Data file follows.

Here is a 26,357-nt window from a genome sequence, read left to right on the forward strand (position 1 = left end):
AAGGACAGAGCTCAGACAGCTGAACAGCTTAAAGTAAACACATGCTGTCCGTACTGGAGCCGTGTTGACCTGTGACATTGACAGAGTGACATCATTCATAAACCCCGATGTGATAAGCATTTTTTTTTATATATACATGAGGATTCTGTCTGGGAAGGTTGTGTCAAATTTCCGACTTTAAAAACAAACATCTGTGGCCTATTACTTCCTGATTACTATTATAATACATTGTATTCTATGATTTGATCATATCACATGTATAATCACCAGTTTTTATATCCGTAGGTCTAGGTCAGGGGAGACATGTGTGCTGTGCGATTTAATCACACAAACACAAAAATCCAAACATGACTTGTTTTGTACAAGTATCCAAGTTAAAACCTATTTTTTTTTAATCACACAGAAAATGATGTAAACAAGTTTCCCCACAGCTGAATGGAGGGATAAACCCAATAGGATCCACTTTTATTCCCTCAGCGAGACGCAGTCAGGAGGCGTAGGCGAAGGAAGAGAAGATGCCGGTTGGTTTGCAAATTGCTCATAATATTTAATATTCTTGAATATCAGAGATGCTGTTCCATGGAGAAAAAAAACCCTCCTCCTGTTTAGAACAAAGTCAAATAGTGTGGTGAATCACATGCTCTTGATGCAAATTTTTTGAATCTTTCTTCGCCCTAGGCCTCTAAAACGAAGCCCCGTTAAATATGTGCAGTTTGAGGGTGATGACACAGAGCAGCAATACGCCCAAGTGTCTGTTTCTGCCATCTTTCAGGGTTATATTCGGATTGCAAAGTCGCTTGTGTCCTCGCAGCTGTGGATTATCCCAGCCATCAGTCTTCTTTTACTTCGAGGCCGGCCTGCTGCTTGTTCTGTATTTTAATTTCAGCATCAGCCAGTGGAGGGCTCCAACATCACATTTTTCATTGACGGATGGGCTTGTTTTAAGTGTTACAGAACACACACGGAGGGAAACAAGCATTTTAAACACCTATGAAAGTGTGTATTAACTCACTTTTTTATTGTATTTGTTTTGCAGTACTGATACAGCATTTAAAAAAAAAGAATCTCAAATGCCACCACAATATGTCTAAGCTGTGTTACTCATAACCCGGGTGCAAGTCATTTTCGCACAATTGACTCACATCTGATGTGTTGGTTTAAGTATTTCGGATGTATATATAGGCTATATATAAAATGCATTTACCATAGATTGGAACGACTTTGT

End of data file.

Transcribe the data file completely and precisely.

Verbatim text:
Here is a 26,357-nt window from a genome sequence, read left to right on the forward strand (position 1 = left end):
AAGGACAGAGCTCAGACAGCTGAACAGCTTAAAGTAAACACATGCTGTCCGTACTGGAGCCGTGTTGACCTGTGACATTGACAGAGTGACATCATTCATAAACCCCGATGTGATAAGCATTTTTTTTTATATATACATGAGGATTCTGTCTGGGAAGGTTGTGTCAAATTTCCGACTTTAAAAACAAACATCTGTGGCCTATTACTTCCTGATTACTATTATAATACATTGTATTCTATGATTTGATCATATCACATGTATAATCACCAGTTTTTATATCCGTAGGTCTAGGTCAGGGGAGACATGTGTGCTGTGCGATTTAATCACACAAACACAAAAATCCAAACATGACTTGTTTTGTACAAGTATCCAAGTTAAAACCTATTTTTTTTTAATCACACAGAAAATGATGTAAACAAGTTTCCCCACAGCTGAATGGAGGGATAAACCCAATAGGATCCACTTTTATTCCCTCAGCGAGACGCAGTCAGGAGGCGTAGGCGAAGGAAGAGAAGATGCCGGTTGGTTTGCAAATTGCTCATAATATTTAATATTCTTGAATATCAGAGATGCTGTTCCATGGAGAAAAAAAACCCTCCTCCTGTTTAGAACAAAGTCAAATAGTGTGGTGAATCACATGCTCTTGATGCAAATTTTTTGAATCTTTCTTCGCCCTAGGCCTCTAAAACGAAGCCCCGTTAAATATGTGCAGTTTGAGGGTGATGACACAGAGCAGCAATACGCCCAAGTGTCTGTTTCTGCCATCTTTCAGGGTTATATTCGGATTGCAAAGTCGCTTGTGTCCTCGCAGCTGTGGATTATCCCAGCCATCAGTCTTCTTTTACTTCGAGGCCGGCCTGCTGCTTGTTCTGTATTTTAATTTCAGCATCAGCCAGTGGAGGGCTCCAACATCACATTTTTCATTGACGGATGGGCTTGTTTTAAGTGTTACAGAACACACACGGAGGGAAACAAGCATTTTAAACACCTATGAAAGTGTGTATTAACTCACTTTTTTATTGTATTTGTTTTGCAGTACTGATACAGCATTTAAAAAAAAAGAATCTCAAATGCCACCACAATATGTCTAAGCTGTGTTACTCATAACCCGGGTGCAAGTCATTTTCGCACAATTGACTCACATCTGATGTGTTGGTTTAAGTATTTCGGATGTATATATAGGCTATATATAAAATGCATTTACCATAGATTGGAACGACTTTGT